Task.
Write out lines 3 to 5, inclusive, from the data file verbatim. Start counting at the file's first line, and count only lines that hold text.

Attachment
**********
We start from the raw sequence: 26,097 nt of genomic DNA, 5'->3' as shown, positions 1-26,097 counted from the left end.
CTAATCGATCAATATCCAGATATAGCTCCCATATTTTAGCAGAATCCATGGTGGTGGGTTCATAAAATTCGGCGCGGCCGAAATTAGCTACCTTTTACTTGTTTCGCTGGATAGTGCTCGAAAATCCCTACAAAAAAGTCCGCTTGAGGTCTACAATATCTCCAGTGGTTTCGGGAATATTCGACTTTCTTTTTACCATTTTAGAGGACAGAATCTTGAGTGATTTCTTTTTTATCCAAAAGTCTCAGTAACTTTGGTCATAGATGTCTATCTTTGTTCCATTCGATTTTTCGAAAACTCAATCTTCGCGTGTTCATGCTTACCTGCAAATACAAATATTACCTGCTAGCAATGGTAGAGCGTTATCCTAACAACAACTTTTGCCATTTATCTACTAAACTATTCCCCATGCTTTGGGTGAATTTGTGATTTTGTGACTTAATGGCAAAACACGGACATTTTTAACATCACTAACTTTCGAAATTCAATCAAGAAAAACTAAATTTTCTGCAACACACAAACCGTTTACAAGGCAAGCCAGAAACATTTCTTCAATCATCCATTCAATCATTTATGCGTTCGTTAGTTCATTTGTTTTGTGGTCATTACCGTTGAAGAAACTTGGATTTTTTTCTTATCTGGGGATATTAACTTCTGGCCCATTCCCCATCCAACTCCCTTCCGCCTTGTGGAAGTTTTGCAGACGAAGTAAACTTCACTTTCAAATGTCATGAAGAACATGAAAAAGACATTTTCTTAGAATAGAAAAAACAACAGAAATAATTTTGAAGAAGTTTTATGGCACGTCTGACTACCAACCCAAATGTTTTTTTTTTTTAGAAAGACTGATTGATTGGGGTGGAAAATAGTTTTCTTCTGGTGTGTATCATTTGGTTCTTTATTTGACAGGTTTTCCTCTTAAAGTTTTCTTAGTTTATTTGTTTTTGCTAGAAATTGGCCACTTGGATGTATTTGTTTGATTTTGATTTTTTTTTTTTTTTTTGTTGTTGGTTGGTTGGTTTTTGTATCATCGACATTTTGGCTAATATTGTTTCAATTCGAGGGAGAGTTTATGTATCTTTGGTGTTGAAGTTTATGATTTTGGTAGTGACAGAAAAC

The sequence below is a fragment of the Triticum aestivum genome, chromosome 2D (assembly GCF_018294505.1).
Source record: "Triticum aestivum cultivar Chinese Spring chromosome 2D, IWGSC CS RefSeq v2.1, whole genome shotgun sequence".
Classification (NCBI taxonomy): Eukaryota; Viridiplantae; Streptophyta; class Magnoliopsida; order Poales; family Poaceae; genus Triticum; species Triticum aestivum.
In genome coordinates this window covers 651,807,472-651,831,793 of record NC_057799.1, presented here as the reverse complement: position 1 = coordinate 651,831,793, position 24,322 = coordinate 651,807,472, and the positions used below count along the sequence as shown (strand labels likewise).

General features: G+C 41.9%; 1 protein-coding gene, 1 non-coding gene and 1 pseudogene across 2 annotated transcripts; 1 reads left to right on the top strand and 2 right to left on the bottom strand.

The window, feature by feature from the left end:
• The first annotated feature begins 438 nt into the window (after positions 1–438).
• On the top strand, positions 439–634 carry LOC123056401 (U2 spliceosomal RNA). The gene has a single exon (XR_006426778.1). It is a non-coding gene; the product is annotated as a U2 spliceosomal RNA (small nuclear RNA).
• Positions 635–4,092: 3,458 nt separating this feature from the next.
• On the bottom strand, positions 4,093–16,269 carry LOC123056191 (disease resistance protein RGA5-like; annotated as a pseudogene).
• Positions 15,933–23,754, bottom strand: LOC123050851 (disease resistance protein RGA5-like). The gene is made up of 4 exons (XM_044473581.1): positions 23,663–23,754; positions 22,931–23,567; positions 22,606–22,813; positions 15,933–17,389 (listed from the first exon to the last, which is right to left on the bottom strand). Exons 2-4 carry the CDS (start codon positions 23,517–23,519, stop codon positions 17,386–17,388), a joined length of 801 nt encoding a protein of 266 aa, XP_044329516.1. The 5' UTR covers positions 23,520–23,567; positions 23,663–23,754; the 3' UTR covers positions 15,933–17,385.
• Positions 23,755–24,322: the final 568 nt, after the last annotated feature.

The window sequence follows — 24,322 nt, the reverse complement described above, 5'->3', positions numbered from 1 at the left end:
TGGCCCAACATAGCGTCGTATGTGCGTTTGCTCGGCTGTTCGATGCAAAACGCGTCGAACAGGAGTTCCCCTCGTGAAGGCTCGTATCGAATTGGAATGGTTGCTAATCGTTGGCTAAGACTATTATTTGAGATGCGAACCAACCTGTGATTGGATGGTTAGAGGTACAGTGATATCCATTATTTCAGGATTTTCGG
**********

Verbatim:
The sequence below is a fragment of the Triticum aestivum genome, chromosome 2D (assembly GCF_018294505.1).
Source record: "Triticum aestivum cultivar Chinese Spring chromosome 2D, IWGSC CS RefSeq v2.1, whole genome shotgun sequence".
Classification (NCBI taxonomy): Eukaryota; Viridiplantae; Streptophyta; class Magnoliopsida; order Poales; family Poaceae; genus Triticum; species Triticum aestivum.